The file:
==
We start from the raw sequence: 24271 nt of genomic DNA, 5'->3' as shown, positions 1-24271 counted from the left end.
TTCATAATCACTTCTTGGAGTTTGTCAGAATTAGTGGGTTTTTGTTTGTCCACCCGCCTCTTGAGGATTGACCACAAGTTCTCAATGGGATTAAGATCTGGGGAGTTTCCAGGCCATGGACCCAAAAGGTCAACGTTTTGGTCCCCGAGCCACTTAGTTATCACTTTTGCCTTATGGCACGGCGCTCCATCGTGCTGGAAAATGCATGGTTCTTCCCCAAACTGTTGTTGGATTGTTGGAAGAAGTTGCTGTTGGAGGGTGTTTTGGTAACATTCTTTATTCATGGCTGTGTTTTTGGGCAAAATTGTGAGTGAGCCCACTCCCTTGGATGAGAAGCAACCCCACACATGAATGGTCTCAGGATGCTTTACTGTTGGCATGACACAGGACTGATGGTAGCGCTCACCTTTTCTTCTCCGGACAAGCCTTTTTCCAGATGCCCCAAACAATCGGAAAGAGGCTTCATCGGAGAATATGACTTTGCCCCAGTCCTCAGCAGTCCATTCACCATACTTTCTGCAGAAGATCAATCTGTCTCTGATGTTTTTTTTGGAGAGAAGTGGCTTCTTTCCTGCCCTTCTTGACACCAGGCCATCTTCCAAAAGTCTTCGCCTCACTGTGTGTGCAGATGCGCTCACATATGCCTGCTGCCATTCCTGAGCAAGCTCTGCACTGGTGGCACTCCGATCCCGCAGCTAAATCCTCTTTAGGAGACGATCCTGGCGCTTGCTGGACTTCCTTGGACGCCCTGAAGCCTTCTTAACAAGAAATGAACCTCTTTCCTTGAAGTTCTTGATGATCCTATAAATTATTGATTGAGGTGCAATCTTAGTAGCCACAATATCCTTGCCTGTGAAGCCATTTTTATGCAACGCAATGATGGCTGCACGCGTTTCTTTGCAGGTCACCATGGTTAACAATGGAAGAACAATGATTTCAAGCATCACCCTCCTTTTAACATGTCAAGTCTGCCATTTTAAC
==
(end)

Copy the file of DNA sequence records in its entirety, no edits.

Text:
We start from the raw sequence: 24271 nt of genomic DNA, 5'->3' as shown, positions 1-24271 counted from the left end.
TTCATAATCACTTCTTGGAGTTTGTCAGAATTAGTGGGTTTTTGTTTGTCCACCCGCCTCTTGAGGATTGACCACAAGTTCTCAATGGGATTAAGATCTGGGGAGTTTCCAGGCCATGGACCCAAAAGGTCAACGTTTTGGTCCCCGAGCCACTTAGTTATCACTTTTGCCTTATGGCACGGCGCTCCATCGTGCTGGAAAATGCATGGTTCTTCCCCAAACTGTTGTTGGATTGTTGGAAGAAGTTGCTGTTGGAGGGTGTTTTGGTAACATTCTTTATTCATGGCTGTGTTTTTGGGCAAAATTGTGAGTGAGCCCACTCCCTTGGATGAGAAGCAACCCCACACATGAATGGTCTCAGGATGCTTTACTGTTGGCATGACACAGGACTGATGGTAGCGCTCACCTTTTCTTCTCCGGACAAGCCTTTTTCCAGATGCCCCAAACAATCGGAAAGAGGCTTCATCGGAGAATATGACTTTGCCCCAGTCCTCAGCAGTCCATTCACCATACTTTCTGCAGAAGATCAATCTGTCTCTGATGTTTTTTTTGGAGAGAAGTGGCTTCTTTCCTGCCCTTCTTGACACCAGGCCATCTTCCAAAAGTCTTCGCCTCACTGTGTGTGCAGATGCGCTCACATATGCCTGCTGCCATTCCTGAGCAAGCTCTGCACTGGTGGCACTCCGATCCCGCAGCTAAATCCTCTTTAGGAGACGATCCTGGCGCTTGCTGGACTTCCTTGGACGCCCTGAAGCCTTCTTAACAAGAAATGAACCTCTTTCCTTGAAGTTCTTGATGATCCTATAAATTATTGATTGAGGTGCAATCTTAGTAGCCACAATATCCTTGCCTGTGAAGCCATTTTTATGCAACGCAATGATGGCTGCACGCGTTTCTTTGCAGGTCACCATGGTTAACAATGGAAGAACAATGATTTCAAGCATCACCCTCCTTTTAACATGTCAAGTCTGCCATTTTAAC